Chapters of the article
What do we call an offence?
The official definition is that a misdemeanour is a socially harmful unlawful act that is expressly designated as a misdemeanour in the law and that has the characteristics set out in the law.
It is important to distinguish offences from misdemeanours, which may in some cases be very similar in nature but are considerably more socially dangerous. The difference between a misdemeanour and a criminal offence may be determined by a very specific threshold – for example, in the case of theft, the value of the stolen goods is less than CZK 10 000.
The basic regulation and specific offences can be found in the Act on Certain Offences. However, a number of other offences are defined by specific laws, such as the Act on Road Traffic, the Act on Air Protection or the Act on State Heritage Protection. The process by which an offence is dealt with is called an offence procedure and its course is described in the Act on Liability for Offences and Procedure thereon.
Tip: Do you know how the offence procedure works? How does it differ from criminal proceedings and why is it worth being represented by a lawyer? We have described everything in detail in our article.
Theoffence can be committed by a natural or legal person. However, the liability for committing offences differs somewhat for both types of persons. In the case of offences committed by non-business persons, it is necessary to examine the culpability, which may be in the form of intent or negligence.
In the past, we have seen a division between misdemeanours and administrative offences, which could be committed by natural or legal persons. More recent legislation has simplified and clarified this area of law. Nowadays, we have seen the unification of all these categories under the single term ‘offence’.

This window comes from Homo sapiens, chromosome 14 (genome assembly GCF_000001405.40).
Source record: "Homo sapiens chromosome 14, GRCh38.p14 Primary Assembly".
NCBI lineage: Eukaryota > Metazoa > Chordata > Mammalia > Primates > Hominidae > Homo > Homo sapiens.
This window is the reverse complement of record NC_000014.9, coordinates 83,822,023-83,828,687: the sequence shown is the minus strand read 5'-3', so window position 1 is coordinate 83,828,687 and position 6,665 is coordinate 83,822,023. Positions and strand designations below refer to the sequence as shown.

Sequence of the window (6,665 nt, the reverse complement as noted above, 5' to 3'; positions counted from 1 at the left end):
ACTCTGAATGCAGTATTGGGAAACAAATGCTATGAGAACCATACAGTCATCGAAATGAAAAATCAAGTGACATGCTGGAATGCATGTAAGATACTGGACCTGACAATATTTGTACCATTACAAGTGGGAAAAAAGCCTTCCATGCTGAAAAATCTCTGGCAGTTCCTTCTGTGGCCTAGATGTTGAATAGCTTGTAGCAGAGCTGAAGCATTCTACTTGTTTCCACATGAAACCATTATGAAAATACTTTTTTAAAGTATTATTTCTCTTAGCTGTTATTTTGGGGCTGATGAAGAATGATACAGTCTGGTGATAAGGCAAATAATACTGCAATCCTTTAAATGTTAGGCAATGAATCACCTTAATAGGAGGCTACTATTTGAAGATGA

From the introductory characteristics we can deduce the individual features of an offence which must occur simultaneously in order for certain conduct to be classified as an offence. These are:
- unlawfulness – that is, contravention of the legal order and breach of a duty imposed by or under the law. However, the law simultaneously presupposes and provides for situations which exclude unlawfulness. Similarly to criminal offences, these are the so-called circumstances excluding illegality, which include necessary defence, extreme necessity, consent of the victim, legitimate use of a weapon and permissible risk.
- social harmfulness – i.e. a threat to or violation of an interest protected by law. In most cases, the social harmfulness of an offence does not need to be considered as a separate feature, as it is included in the offence itself.
- anexplicit indication in the law that it is an offence – for example, a definition in a decree, internal directive or other legal regulation is not sufficient.
- it isnot a criminal offence – if an act would constitute a criminal offence, it must be punishable by criminal law.
- the legal theory distinguishes general features, i.e. the object (the interest protected by law), the objective aspect (the act, its consequence and the causal link between the act and the consequence), the subject (i.e. the person of the perpetrator) and the subjective aspect (this includes the question of culpability).
If a given act does not contain a single one of the above mentioned features, then it is not an offence.
Have you received a ticket or summons?
The penalties can be high and it is not worth going through the process without consulting or being represented by a lawyer. Careful reasoning also pays off if you want to draw attention to someone else’s offence.
Liability of a natural person for an offence
In order for a natural person to be liable for a particular offence, the following essential elements must be met: culpability, sufficient age and insanity or lack of insanity at the time of the offence.
Culpability may take the form of intent and negligence. In essence, it is the relationship of the offender to his conduct and its consequence.